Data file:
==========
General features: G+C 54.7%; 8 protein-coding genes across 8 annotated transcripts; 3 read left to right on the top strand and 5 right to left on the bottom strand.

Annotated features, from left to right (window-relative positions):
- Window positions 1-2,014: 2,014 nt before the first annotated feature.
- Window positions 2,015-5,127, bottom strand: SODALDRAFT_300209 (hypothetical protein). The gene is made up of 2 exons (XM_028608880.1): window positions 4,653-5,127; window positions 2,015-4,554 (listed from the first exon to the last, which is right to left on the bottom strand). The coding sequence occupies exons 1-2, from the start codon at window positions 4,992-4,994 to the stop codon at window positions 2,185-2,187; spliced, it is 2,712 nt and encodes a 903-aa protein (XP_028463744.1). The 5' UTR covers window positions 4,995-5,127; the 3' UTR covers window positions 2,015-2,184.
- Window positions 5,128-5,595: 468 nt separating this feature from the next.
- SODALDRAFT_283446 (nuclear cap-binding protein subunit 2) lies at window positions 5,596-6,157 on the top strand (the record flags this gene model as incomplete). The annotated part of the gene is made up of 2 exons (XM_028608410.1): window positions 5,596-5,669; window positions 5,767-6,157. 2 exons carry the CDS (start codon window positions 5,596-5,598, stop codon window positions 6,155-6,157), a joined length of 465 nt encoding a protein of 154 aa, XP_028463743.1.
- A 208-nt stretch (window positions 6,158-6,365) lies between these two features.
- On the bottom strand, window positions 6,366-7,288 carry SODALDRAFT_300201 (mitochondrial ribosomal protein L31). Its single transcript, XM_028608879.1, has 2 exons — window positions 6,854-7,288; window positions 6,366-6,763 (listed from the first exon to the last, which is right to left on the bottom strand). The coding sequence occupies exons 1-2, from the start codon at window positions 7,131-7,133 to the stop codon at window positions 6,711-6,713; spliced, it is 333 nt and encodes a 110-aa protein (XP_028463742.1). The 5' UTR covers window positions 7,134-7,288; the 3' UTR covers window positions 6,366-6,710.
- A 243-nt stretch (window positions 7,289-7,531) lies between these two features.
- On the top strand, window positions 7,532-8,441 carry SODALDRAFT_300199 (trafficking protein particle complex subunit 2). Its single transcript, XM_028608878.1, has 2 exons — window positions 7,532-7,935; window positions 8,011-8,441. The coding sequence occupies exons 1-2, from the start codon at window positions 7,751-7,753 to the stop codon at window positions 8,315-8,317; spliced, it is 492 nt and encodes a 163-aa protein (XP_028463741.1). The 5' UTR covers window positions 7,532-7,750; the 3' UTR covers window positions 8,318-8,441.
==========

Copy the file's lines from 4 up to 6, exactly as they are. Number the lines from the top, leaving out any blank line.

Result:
- Window positions 2,015-5,127, bottom strand: SODALDRAFT_300209 (hypothetical protein). The gene is made up of 2 exons (XM_028608880.1): window positions 4,653-5,127; window positions 2,015-4,554 (listed from the first exon to the last, which is right to left on the bottom strand). The coding sequence occupies exons 1-2, from the start codon at window positions 4,992-4,994 to the stop codon at window positions 2,185-2,187; spliced, it is 2,712 nt and encodes a 903-aa protein (XP_028463744.1). The 5' UTR covers window positions 4,995-5,127; the 3' UTR covers window positions 2,015-2,184.
- Window positions 5,128-5,595: 468 nt separating this feature from the next.
- SODALDRAFT_283446 (nuclear cap-binding protein subunit 2) lies at window positions 5,596-6,157 on the top strand (the record flags this gene model as incomplete). The annotated part of the gene is made up of 2 exons (XM_028608410.1): window positions 5,596-5,669; window positions 5,767-6,157. 2 exons carry the CDS (start codon window positions 5,596-5,598, stop codon window positions 6,155-6,157), a joined length of 465 nt encoding a protein of 154 aa, XP_028463743.1.